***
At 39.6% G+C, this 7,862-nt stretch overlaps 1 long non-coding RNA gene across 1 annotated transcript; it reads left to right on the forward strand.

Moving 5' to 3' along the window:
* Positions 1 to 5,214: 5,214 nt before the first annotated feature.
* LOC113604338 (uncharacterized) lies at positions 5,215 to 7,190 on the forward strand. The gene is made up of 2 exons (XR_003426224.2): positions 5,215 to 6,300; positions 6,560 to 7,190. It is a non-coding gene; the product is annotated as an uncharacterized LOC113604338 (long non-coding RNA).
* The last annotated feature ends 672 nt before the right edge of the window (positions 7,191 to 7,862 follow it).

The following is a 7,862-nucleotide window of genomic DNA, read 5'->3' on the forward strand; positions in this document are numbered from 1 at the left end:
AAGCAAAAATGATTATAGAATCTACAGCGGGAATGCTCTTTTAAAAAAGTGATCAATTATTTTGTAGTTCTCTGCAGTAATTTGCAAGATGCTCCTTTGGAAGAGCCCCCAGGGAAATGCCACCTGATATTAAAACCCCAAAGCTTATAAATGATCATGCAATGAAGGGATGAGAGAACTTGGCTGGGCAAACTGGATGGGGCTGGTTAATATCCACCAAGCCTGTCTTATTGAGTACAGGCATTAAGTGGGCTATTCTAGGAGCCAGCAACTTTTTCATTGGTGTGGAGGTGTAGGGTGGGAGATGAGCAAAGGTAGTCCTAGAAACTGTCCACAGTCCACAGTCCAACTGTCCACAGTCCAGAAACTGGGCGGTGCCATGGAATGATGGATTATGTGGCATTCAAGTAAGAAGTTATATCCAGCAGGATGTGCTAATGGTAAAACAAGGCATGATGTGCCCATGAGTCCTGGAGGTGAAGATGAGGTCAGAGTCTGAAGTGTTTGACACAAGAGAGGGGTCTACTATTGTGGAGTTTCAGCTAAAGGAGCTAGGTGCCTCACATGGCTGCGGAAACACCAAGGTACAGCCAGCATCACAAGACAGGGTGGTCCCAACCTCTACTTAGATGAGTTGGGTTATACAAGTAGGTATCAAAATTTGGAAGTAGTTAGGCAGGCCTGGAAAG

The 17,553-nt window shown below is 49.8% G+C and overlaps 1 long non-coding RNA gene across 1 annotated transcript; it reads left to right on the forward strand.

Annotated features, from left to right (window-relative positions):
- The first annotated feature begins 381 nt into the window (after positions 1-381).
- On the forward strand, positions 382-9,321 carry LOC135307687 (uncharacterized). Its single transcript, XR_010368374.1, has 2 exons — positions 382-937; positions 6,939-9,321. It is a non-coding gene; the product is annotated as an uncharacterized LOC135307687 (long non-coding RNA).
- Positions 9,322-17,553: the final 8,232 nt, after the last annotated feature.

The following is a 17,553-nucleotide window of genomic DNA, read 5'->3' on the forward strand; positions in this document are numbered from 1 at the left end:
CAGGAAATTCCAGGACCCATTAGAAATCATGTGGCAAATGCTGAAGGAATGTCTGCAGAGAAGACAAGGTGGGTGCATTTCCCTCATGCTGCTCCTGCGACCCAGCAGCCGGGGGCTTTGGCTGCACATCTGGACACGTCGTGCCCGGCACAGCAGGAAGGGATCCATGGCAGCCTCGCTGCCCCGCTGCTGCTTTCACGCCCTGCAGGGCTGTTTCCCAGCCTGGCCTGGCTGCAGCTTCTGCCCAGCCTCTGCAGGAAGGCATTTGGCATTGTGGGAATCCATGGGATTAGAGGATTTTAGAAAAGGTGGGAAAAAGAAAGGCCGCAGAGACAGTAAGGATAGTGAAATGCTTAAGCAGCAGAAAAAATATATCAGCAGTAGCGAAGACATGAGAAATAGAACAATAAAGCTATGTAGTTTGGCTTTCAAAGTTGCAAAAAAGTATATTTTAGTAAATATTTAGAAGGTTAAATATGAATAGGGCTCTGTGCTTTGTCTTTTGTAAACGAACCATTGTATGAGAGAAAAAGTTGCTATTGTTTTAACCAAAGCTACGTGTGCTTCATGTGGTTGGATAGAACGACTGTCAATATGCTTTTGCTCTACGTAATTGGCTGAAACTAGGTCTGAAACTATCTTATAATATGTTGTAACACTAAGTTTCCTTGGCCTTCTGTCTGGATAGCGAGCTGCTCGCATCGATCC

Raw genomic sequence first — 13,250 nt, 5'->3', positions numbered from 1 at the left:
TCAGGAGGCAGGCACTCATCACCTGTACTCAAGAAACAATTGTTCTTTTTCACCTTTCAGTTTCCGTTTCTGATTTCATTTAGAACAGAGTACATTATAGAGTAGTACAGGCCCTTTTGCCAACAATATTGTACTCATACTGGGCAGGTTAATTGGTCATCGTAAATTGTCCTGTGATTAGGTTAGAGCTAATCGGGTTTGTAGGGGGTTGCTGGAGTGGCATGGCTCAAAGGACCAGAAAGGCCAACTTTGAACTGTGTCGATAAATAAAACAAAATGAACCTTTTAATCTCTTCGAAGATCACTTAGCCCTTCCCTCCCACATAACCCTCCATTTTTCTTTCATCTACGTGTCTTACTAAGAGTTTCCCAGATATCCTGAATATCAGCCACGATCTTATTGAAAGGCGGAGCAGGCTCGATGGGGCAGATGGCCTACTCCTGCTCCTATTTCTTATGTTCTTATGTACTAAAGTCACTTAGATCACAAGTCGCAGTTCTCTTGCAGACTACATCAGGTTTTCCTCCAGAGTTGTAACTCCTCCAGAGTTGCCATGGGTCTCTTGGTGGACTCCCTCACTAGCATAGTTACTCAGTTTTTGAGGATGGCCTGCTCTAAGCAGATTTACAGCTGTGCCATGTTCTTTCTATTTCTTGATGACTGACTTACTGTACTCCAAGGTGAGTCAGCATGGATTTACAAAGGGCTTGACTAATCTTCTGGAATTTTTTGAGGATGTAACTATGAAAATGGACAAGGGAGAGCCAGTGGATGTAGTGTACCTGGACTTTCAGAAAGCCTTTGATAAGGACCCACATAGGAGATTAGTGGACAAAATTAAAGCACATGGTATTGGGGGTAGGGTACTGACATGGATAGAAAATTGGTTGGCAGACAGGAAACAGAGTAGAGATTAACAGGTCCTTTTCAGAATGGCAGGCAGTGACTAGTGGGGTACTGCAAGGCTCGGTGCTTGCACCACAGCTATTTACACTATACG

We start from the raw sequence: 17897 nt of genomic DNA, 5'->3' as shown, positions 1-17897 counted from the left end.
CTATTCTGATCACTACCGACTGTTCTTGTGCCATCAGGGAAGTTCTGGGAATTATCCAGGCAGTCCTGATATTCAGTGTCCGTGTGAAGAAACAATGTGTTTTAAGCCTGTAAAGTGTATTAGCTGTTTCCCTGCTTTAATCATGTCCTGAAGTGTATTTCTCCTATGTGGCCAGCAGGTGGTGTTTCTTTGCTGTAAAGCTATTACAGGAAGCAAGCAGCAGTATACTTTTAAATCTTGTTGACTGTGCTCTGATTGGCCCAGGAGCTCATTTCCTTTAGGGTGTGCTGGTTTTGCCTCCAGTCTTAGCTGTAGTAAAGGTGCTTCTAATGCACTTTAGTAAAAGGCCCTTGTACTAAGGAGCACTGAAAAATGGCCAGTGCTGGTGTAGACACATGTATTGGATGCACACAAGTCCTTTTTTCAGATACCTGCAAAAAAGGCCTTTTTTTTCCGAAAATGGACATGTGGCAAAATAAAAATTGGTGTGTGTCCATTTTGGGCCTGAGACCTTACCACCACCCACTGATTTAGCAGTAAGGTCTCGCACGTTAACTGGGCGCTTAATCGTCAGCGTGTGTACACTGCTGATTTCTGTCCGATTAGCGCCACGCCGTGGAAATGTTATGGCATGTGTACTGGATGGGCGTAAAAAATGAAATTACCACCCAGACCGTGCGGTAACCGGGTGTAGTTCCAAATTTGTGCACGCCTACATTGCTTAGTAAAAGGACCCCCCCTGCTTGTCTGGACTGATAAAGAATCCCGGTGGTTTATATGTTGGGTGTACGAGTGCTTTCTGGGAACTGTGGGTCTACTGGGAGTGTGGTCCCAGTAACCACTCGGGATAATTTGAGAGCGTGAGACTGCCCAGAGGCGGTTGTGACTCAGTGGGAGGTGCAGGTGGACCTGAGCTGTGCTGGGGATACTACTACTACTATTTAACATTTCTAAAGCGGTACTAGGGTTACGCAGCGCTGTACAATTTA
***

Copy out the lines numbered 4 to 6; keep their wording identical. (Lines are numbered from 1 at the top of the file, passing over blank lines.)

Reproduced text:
* LOC113604338 (uncharacterized) lies at positions 5,215 to 7,190 on the forward strand. The gene is made up of 2 exons (XR_003426224.2): positions 5,215 to 6,300; positions 6,560 to 7,190. It is a non-coding gene; the product is annotated as an uncharacterized LOC113604338 (long non-coding RNA).
* The last annotated feature ends 672 nt before the right edge of the window (positions 7,191 to 7,862 follow it).

The following is a 7,862-nucleotide window of genomic DNA, read 5'->3' on the forward strand; positions in this document are numbered from 1 at the left end: